Last month, Neil Armstrong died at age 82. One of the best test pilots of his generation, Armstrong thought that his chances to be an aviation pioneer had passed him by in 1947 when his future colleague Chuck Yeager became the first human to fly faster than speed of sound. That all changed when he entered the space program, of course, and in 1969, Armstrong made history when he became the first man to walk on the moon. (If that doesn’t ring a bell to you kids, just picture the astronaut on the MTV Video Music Award.) The day of his August 31 memorial service was, appropriately enough, a “blue moon”—the second full moon in the same month, an astronomical oddity that won’t happen again until 2015. In honor of Neil Armstrong and the Apollo astronauts, we’ve asked Jeopardy! champ Ken Jennings to run down some common misconceptions that lots of people still believe about the moon. Did you know it’s not even made out of green cheese? Science ruins everything.

Moon Myth #1: I’ll See You on the Dark Side of the Moon.

It should be obvious that, indeed, one half of the Moon is always lit by the Sun, and one half is dark. But, despite the impression you may have gotten from bad science-fiction movies and prog-rock albums, it’s not always the same side...



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Thursday, July 12

Sean University: The Heat Is On (in the natural way)!

by Sean Adams


 
Here at the Sean Adams University of Business Management Development Leadership, we specialize in preparing you for the world by giving you a hot degree. But that’s not just all! We also know a thing or two about living in a world of hot degrees, and not just the paper kind! The temperature kind too!

Degrees, in the temperature sense, represent how tall the red stuff (Mercury) gets inside a thermometer. Think about it this way: the hotter it gets, the closer Mercury wants to be to the ceiling fan. But hot weather isn’t all fun and growing. No, heat can be dangerous. That’s why you need to educate yourself, or better yet, let us educate yourself with these answers to frequently asked questions about heat!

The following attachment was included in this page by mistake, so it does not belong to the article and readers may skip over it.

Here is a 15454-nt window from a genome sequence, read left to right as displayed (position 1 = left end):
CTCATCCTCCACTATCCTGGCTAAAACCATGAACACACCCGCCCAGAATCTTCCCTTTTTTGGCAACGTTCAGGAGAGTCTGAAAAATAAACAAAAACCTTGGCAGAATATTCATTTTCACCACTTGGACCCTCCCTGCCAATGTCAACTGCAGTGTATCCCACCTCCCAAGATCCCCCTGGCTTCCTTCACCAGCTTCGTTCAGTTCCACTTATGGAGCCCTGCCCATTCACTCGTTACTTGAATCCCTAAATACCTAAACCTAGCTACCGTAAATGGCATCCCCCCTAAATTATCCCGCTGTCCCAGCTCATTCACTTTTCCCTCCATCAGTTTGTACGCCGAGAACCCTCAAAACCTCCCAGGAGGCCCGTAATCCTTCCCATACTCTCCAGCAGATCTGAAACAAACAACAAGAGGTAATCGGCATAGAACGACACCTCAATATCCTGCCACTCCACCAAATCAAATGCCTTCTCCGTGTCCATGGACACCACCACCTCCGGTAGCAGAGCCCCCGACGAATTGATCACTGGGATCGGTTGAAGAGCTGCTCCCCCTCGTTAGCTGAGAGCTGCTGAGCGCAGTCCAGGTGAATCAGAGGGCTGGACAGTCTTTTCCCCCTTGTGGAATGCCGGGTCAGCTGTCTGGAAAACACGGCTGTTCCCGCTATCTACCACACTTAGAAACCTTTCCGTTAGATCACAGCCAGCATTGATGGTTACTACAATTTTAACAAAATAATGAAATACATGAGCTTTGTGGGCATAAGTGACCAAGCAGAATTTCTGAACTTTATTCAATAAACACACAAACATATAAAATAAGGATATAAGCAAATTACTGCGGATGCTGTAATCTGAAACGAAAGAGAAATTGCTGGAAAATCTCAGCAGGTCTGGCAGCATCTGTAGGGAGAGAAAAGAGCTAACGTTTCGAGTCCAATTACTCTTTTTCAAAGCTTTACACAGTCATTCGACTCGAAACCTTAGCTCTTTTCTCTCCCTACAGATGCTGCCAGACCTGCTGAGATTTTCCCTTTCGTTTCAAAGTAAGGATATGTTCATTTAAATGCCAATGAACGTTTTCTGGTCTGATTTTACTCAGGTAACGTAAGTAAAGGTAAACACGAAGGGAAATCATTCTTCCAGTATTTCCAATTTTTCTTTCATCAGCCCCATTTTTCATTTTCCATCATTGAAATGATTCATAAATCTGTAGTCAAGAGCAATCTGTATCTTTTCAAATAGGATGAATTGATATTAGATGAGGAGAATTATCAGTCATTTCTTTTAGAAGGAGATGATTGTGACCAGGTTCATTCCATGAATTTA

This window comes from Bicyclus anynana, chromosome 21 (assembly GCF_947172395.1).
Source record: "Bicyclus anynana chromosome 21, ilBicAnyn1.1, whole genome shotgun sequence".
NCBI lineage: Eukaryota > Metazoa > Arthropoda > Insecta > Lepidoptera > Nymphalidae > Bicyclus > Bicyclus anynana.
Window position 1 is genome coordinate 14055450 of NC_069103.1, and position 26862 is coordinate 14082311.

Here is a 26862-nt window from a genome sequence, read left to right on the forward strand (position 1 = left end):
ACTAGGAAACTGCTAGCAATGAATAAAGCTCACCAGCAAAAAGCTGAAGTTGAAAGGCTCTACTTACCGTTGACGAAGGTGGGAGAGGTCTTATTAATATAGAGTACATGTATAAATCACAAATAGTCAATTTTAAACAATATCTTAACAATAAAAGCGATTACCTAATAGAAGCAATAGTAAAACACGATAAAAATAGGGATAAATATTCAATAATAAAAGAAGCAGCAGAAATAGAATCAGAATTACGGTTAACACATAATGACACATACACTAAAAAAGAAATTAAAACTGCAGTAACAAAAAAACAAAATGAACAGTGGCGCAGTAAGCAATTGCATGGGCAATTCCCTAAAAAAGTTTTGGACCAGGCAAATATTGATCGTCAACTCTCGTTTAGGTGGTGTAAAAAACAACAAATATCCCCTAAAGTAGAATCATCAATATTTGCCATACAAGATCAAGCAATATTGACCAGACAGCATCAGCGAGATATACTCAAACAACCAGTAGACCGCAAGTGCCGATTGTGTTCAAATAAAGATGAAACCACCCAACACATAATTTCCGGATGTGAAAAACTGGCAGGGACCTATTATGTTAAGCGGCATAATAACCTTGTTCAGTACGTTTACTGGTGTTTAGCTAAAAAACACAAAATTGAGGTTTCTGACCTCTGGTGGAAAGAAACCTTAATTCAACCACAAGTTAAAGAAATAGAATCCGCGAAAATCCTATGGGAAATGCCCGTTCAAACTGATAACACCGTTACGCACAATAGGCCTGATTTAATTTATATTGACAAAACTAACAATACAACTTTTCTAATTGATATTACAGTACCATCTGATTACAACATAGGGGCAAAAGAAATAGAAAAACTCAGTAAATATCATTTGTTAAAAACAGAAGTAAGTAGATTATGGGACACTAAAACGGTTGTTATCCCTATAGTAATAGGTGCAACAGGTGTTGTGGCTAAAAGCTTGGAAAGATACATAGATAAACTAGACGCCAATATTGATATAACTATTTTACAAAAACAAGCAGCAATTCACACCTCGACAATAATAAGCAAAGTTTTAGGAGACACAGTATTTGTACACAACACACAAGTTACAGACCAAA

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Thursday, June 21

Sean University: Don't be buggin' bout these bugs!

by Sean Adams


 
When I first announced we were going to do summer electives here at The Sean Adams University of Business Management Development Leadership, power commenter abitterwoman suggested a course on how to kill flies. But violence isn’t what I’d like to promote here. So, instead we’re going to use this space to talk about why you should be thankful for bugs. 

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Wednesday, June 06

The Four Stages Of Holding A Tesla Gun

by Sean Adams

So, Scott and I went to the Seattle Mini Maker Faire this past weekend and attended a presentation entitled "The Tesla Gun" (because why would you NOT go to something called "The Tesla Gun"?). Well, Rob Flickenger, the gun's maker and primary wielder, showed up a bit early, so, to kill a little bit of time, he decided to walk around and chat with the audience. While he did, I snapped some pictures that inadvertently told a story: The Four Stages Of Holding A Tesla Gun.